BAFA © 2010. All material here is copyrighted. See conditions above.
movement, choreography, teacher in dance/mime, Canada
Erika Batdorf has been called an avant garde performance artist, a comic actress and a dancer. Her background in disciplined movement training, traditional acting and her experience as a writer come together in highly moving solo shows.
Je t'attends: facing east
, a 75 minute solo (including 3 'pauses') performance where different relationships to death, anger, grief and joy are explored. Using song, speech and movement as physical prayers
, to invoke the souls of three of Batdorf's mentors, the piece crosses the line between dance and performance art.
Erika Batdorf performing at the Nine Dargonheads Environment Arts Festival in South Korea in 2004.|
Photo: Sonja van Kerkhoff.
Erika Batdorf has performed, directed and choreographed original movement theatre since 1983.
Her solo works have appeared in such places as the Smithsonian Institute, The Fine Arts Museums of San Francisco, the Landegg Academy in Switzerland and Harvard University. Her work has been presented at teh Movement Theater Festival International and the Women's Theater Festival in Philadelphia, Repertory Theatre in Providence, RI, and in NYC for PS122, Dixon Place, Stella Adler Conservatory and So Grand Studio's Movement Theater Festival. Batdorf was a featured performer at the UN Global Summit in Copenhagen and was movement director for King Lear with Kristin Linklater and Carol Gillagan's The Company of Women in which Linklater played Lear.
|Performance during the 9th Nine Dragonheads Environment Arts Festival in the Cheong-Ju City Art Gallery, South Korea, 2004. |
Sonja van Kerkhoff.
Photo: Sonja van Kerkhoff.
|Performance at the 2nd Performances Conditionelles Festival, Taller, France, 2003|
Photos: Sonja van Kerkhoff
A 45 min choreographic piece with a ten year old child in six locations along a circular path in the festival grounds, which was repeated continuously. The piece included 10 minute breaks between a few of the locations, such as lying and singing inside a feathered tree trunk and sleeping in 'garden' area.
The work started with movements on the roof of the tower of the factory building. Batdorf then moved down the stairs and through the gallery part of the building, where the audience, learnt to move as she approached them, if they were on the stairs.
The movements were influenced by a theme at each location. These were "independent investigation", "balance", "prayer", "trust" and "power" and she also interacted with a carved sculpture by the another festival guest, the Romanian artist, Maximus Dumitras.
She also moved on or into the sculpture's Christophe Doucet, such as getting into the feathered tree trunk, in which the ten year child was waiting. They also performed in and around a bath (full of water).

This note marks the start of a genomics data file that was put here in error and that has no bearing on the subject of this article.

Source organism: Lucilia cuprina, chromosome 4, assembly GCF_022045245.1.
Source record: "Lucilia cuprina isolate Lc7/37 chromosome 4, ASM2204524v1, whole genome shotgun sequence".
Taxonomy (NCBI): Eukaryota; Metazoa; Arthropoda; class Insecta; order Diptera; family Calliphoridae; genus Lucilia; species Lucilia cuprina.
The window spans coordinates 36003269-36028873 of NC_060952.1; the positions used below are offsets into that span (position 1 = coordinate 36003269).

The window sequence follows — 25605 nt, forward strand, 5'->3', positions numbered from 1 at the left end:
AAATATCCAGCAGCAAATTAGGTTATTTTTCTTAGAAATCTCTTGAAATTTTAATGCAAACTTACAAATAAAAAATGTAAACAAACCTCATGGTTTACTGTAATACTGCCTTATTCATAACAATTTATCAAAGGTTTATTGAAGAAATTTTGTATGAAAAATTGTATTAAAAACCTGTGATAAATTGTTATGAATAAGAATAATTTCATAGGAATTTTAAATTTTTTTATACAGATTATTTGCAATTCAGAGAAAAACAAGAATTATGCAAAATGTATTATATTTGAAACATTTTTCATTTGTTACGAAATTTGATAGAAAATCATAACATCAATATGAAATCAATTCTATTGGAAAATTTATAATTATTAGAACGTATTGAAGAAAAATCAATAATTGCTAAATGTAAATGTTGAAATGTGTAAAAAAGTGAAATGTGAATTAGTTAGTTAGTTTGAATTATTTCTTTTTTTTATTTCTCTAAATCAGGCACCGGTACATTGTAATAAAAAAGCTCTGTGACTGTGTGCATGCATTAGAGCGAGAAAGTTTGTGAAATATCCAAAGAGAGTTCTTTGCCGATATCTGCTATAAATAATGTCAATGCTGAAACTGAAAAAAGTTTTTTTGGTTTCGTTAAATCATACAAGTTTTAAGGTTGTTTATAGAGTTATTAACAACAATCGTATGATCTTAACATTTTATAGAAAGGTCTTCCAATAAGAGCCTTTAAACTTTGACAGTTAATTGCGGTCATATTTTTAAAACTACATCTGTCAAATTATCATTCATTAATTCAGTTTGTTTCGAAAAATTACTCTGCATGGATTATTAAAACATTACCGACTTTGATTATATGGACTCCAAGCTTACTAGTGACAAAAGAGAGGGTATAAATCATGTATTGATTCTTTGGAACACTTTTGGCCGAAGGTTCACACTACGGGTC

Above Right: This part of the work concerned the themes of "balance" and "trust", where Batdorf balances the sculpture by Maximus Dumitras on her shoulders while the child follows her steps over and around the sculpture by Christophe Doucet.
Right and Below: This part of the work was influenced by the theme of "power". The child tried to touch the stick, which symbollised "rules" or "laws" and once he grabbed it, then dropped it, at the moment that Batdorf drops it as well.
Tama and Erika performing at the 2nd Performances Conditionelles Festival, France, 2003.
Christophe Doucet on the left.
Performance at the 2nd Performances Conditionelles Festival, Taller, France, 2003
Performance by Erika and Tama at the Performances Conditionnelles arts festival, Taller, France. Photos: Sonja van Kerkhoff.
"Kid…" piercingly performed… compassionately written and telling a compelling story… It works as a fairytale, with the horrors as relentless and as saddening as only a children's narrative can be… Batdorf has time to animate 5 characters-verbally, visually, or both, plus drawing some of them on a blackboard-and she does it admirably."
The National Post, Toronto, November, 2001.
Kid, performed and created by Erika Batdorf, Canada, is a 45-minute solo piece in which the main character is a four year old coming to terms with a forgotten mystery. Through this endearing child, the audience is led to a painful and
compelling analogy of childhood trauma.
Mr Raisin Head, performed and choreographed by Erika Batdorf, Canada, is a comic monologue told by a lascivious character stuck in his head and obsessed by water. As he looks for his true self, he meets some amazing characters, including Purity and Justice. Photo: Peter J. Crowley.
"... In the process he begins to discover a personal philosophy and a new way of perceiving the world."
The Village Voice, NYC, 1999.
text to come
Batdorf taught at Brandeis University, Emerson College and the University
of Alaska in Anchorage, and at the Boston Conservatory, U.S.A.
She ran The Batdorf School For Movement Theater
where a number teachers gave courses ranging from spirituality and
performance, to choreography, voice, acting, and workshops on
the physical and emotional aspects of movement until 2002.
The watcher and the watched, a 90 minutes (including 45 minutes of audience discussion).
This lecture performance explores gender stereotyping in a provocative, humorous and informative light using movement and costume. Batdorf performs dressed as a man, as a woman and 'neutrally' in gym clothes.
- Letter & Photograph: Arts Dialogue, September 1995
- Artist Profile: BAFA newsletter, June1994
Arts Dialogue, Dintel 20, NL 7333 MC, Apeldoorn, The Netherlands